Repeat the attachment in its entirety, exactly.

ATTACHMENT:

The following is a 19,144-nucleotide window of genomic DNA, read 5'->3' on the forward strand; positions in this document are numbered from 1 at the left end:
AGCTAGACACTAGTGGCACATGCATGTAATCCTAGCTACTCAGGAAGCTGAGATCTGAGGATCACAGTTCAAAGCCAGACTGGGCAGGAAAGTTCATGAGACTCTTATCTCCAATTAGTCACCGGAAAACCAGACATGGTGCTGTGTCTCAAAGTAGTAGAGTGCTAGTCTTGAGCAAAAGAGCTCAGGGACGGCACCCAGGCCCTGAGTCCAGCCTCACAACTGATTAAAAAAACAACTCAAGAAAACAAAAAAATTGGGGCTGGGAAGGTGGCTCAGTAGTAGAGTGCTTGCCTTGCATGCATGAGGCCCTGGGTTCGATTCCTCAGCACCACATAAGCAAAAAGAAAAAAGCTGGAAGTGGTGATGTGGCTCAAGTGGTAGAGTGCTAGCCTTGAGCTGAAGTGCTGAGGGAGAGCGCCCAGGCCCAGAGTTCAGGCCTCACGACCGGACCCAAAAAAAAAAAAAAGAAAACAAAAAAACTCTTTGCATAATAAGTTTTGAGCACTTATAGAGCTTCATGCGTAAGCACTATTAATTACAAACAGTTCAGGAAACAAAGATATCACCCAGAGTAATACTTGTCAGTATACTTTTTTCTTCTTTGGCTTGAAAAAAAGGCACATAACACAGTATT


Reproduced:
The following is a 19,144-nucleotide window of genomic DNA, read 5'->3' on the forward strand; positions in this document are numbered from 1 at the left end:
AGCTAGACACTAGTGGCACATGCATGTAATCCTAGCTACTCAGGAAGCTGAGATCTGAGGATCACAGTTCAAAGCCAGACTGGGCAGGAAAGTTCATGAGACTCTTATCTCCAATTAGTCACCGGAAAACCAGACATGGTGCTGTGTCTCAAAGTAGTAGAGTGCTAGTCTTGAGCAAAAGAGCTCAGGGACGGCACCCAGGCCCTGAGTCCAGCCTCACAACTGATTAAAAAAACAACTCAAGAAAACAAAAAAATTGGGGCTGGGAAGGTGGCTCAGTAGTAGAGTGCTTGCCTTGCATGCATGAGGCCCTGGGTTCGATTCCTCAGCACCACATAAGCAAAAAGAAAAAAGCTGGAAGTGGTGATGTGGCTCAAGTGGTAGAGTGCTAGCCTTGAGCTGAAGTGCTGAGGGAGAGCGCCCAGGCCCAGAGTTCAGGCCTCACGACCGGACCCAAAAAAAAAAAAAAGAAAACAAAAAAACTCTTTGCATAATAAGTTTTGAGCACTTATAGAGCTTCATGCGTAAGCACTATTAATTACAAACAGTTCAGGAAACAAAGATATCACCCAGAGTAATACTTGTCAGTATACTTTTTTCTTCTTTGGCTTGAAAAAAAGGCACATAACACAGTATT